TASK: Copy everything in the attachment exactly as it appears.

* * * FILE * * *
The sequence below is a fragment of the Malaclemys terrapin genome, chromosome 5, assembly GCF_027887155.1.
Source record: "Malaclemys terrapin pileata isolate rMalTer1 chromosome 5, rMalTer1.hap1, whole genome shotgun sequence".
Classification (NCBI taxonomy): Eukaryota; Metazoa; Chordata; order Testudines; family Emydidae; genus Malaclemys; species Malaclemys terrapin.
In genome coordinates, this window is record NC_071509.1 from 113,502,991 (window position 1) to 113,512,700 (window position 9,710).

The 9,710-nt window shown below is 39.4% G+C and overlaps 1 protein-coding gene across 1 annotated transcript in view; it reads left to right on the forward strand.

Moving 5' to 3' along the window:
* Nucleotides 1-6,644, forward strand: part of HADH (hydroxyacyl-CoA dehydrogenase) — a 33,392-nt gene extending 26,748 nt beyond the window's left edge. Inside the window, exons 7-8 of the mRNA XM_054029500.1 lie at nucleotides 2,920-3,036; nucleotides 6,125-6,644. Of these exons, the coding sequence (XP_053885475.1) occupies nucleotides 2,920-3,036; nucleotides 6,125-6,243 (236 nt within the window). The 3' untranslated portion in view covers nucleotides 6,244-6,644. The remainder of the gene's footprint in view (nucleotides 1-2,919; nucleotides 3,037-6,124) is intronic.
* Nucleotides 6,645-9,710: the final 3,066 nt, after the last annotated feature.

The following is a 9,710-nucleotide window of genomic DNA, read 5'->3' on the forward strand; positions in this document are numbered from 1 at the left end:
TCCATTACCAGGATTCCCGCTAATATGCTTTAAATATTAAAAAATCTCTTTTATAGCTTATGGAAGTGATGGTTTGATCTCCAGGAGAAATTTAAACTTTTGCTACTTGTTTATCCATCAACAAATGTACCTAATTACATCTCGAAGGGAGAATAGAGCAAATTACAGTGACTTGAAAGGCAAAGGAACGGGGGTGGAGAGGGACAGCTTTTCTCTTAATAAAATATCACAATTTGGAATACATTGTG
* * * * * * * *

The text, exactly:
The sequence below is a fragment of the Malaclemys terrapin genome, chromosome 5, assembly GCF_027887155.1.
Source record: "Malaclemys terrapin pileata isolate rMalTer1 chromosome 5, rMalTer1.hap1, whole genome shotgun sequence".
Classification (NCBI taxonomy): Eukaryota; Metazoa; Chordata; order Testudines; family Emydidae; genus Malaclemys; species Malaclemys terrapin.
In genome coordinates, this window is record NC_071509.1 from 113,502,991 (window position 1) to 113,512,700 (window position 9,710).

The 9,710-nt window shown below is 39.4% G+C and overlaps 1 protein-coding gene across 1 annotated transcript in view; it reads left to right on the forward strand.

Moving 5' to 3' along the window:
* Nucleotides 1-6,644, forward strand: part of HADH (hydroxyacyl-CoA dehydrogenase) — a 33,392-nt gene extending 26,748 nt beyond the window's left edge. Inside the window, exons 7-8 of the mRNA XM_054029500.1 lie at nucleotides 2,920-3,036; nucleotides 6,125-6,644. Of these exons, the coding sequence (XP_053885475.1) occupies nucleotides 2,920-3,036; nucleotides 6,125-6,243 (236 nt within the window). The 3' untranslated portion in view covers nucleotides 6,244-6,644. The remainder of the gene's footprint in view (nucleotides 1-2,919; nucleotides 3,037-6,124) is intronic.
* Nucleotides 6,645-9,710: the final 3,066 nt, after the last annotated feature.

The following is a 9,710-nucleotide window of genomic DNA, read 5'->3' on the forward strand; positions in this document are numbered from 1 at the left end:
TCCATTACCAGGATTCCCGCTAATATGCTTTAAATATTAAAAAATCTCTTTTATAGCTTATGGAAGTGATGGTTTGATCTCCAGGAGAAATTTAAACTTTTGCTACTTGTTTATCCATCAACAAATGTACCTAATTACATCTCGAAGGGAGAATAGAGCAAATTACAGTGACTTGAAAGGCAAAGGAACGGGGGTGGAGAGGGACAGCTTTTCTCTTAATAAAATATCACAATTTGGAATACATTGTG